Much of the art that I do does not take the form of paintings on canvas but it takes the form of social change through the lives of individuals and communities. Following are a few of these projects of art as a community experience that I have done.
The Grinder Storytelling Project (2010-2013)
In 2010, after the devastating earthquake that struck Haiti killing more than 300,000 of our brothers and sisters, I began collecting stories of survival from my community as a way to help individuals cope with the trauma and share their experiences. The project resulted in a book titled The Grinder, which shares stories from more than 20 people and also includes works of art from a number of local painters who shared their stories through visual imagery.
A Life More Beautiful Water Access Project (2012)
The people in my community in Haiti have never had good access to clean water. It has always been their greatest need as the 20,000 people that live there depended on only 7 natural sources for many years. In 2012 I decided to mobilize artists and community leaders around this issue to encourage change. We created an art exhibition with 15 different artists participating to illuminate the problem and imagine solutions, which helped get the situation publicized to an international network of support. We also trained a group of 20 young adults dedicated to social change in project management and grant writing, and among them they designed three different sustainable solutions to their communities water problems. Since we started the project with Living Media International, we have been able to distribute more than 300 water filters to families, renovated one natural water source, partnered with environmental groups on conservations efforts, and drilled a well at a local school. Since the inception of A Life More Beautiful, the landscape of water accessibility in our community has drastically improved.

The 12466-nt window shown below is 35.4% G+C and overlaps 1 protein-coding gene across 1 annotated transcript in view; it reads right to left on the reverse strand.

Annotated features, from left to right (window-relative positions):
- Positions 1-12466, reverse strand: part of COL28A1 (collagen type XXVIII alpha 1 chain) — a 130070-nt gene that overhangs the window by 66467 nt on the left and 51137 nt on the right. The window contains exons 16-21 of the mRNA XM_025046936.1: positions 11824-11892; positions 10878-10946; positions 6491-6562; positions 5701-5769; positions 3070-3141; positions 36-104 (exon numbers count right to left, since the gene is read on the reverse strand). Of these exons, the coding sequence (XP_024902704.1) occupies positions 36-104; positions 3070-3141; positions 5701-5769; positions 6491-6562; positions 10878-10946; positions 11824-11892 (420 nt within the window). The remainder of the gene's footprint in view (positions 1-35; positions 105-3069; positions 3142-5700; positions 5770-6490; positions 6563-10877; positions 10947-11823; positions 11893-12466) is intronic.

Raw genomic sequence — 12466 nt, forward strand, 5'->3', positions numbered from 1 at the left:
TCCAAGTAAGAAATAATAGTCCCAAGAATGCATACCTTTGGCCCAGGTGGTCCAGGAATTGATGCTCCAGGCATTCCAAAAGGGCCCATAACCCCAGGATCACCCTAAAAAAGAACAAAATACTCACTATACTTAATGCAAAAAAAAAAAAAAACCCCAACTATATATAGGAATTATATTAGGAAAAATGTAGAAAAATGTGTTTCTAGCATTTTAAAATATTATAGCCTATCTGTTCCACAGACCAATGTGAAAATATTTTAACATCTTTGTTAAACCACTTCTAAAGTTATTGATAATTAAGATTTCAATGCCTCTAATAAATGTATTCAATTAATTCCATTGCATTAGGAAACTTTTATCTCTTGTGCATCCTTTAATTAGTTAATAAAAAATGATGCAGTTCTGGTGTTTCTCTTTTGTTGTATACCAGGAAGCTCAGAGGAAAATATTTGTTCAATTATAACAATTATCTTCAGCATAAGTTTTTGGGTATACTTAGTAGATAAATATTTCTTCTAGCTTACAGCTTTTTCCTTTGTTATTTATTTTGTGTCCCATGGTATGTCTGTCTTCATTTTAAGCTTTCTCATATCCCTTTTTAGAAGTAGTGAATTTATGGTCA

Murals for Mizak Project (2009)
While working with Haitian Artisans for Peace International in 2009 I designed a project to bring art to the streets of our small rural community in Mizak with the artisans from HAPI. In an effort to get art in front of many of the people in the area who would never have a chance to see it and to bring some extra beauty and color to the community, we worked with local authorities to plan public spaces for a number of murals. We painted 8 different murals along a long wall at the public school that runs along the main road in the community right by the central market. After that we were also invited to paint a group of 14 murals in the large Catholic church, Sacre Coeur. Unfortunately, we were unable to ever finish the murals in the church before the earthquake hit and severely damaged the walls of the church.